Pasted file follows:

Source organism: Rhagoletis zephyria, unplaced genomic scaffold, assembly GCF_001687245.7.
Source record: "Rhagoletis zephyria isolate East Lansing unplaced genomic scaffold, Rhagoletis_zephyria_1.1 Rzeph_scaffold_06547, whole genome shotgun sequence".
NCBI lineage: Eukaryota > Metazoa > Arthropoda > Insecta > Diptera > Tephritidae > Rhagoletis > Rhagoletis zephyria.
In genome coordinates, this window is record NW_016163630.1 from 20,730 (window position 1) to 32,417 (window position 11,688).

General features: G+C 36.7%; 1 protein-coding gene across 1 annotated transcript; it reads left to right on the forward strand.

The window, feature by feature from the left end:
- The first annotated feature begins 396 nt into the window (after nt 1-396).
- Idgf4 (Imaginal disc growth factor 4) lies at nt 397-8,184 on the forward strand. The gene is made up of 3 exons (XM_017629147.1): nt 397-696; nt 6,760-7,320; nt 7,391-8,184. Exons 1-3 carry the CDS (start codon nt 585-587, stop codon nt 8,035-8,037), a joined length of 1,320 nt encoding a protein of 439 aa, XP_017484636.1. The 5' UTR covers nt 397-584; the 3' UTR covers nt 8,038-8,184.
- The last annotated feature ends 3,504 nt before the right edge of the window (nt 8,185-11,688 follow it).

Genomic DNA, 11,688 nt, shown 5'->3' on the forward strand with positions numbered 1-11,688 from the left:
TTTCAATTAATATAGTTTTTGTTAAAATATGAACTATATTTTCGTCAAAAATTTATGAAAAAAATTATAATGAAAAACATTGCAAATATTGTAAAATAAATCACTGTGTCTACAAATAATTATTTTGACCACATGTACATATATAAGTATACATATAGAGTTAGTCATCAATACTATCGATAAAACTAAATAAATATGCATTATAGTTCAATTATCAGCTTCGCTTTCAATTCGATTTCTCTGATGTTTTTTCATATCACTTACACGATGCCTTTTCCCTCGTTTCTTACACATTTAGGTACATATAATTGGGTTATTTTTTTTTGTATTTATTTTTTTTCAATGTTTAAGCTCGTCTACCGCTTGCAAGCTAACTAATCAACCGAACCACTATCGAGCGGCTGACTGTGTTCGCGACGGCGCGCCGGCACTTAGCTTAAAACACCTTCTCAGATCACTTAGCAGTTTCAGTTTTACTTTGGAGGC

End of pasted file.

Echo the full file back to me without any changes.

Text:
Source organism: Rhagoletis zephyria, unplaced genomic scaffold, assembly GCF_001687245.7.
Source record: "Rhagoletis zephyria isolate East Lansing unplaced genomic scaffold, Rhagoletis_zephyria_1.1 Rzeph_scaffold_06547, whole genome shotgun sequence".
NCBI lineage: Eukaryota > Metazoa > Arthropoda > Insecta > Diptera > Tephritidae > Rhagoletis > Rhagoletis zephyria.
In genome coordinates, this window is record NW_016163630.1 from 20,730 (window position 1) to 32,417 (window position 11,688).

General features: G+C 36.7%; 1 protein-coding gene across 1 annotated transcript; it reads left to right on the forward strand.

The window, feature by feature from the left end:
- The first annotated feature begins 396 nt into the window (after nt 1-396).
- Idgf4 (Imaginal disc growth factor 4) lies at nt 397-8,184 on the forward strand. The gene is made up of 3 exons (XM_017629147.1): nt 397-696; nt 6,760-7,320; nt 7,391-8,184. Exons 1-3 carry the CDS (start codon nt 585-587, stop codon nt 8,035-8,037), a joined length of 1,320 nt encoding a protein of 439 aa, XP_017484636.1. The 5' UTR covers nt 397-584; the 3' UTR covers nt 8,038-8,184.
- The last annotated feature ends 3,504 nt before the right edge of the window (nt 8,185-11,688 follow it).

Genomic DNA, 11,688 nt, shown 5'->3' on the forward strand with positions numbered 1-11,688 from the left:
TTTCAATTAATATAGTTTTTGTTAAAATATGAACTATATTTTCGTCAAAAATTTATGAAAAAAATTATAATGAAAAACATTGCAAATATTGTAAAATAAATCACTGTGTCTACAAATAATTATTTTGACCACATGTACATATATAAGTATACATATAGAGTTAGTCATCAATACTATCGATAAAACTAAATAAATATGCATTATAGTTCAATTATCAGCTTCGCTTTCAATTCGATTTCTCTGATGTTTTTTCATATCACTTACACGATGCCTTTTCCCTCGTTTCTTACACATTTAGGTACATATAATTGGGTTATTTTTTTTTGTATTTATTTTTTTTCAATGTTTAAGCTCGTCTACCGCTTGCAAGCTAACTAATCAACCGAACCACTATCGAGCGGCTGACTGTGTTCGCGACGGCGCGCCGGCACTTAGCTTAAAACACCTTCTCAGATCACTTAGCAGTTTCAGTTTTACTTTGGAGGC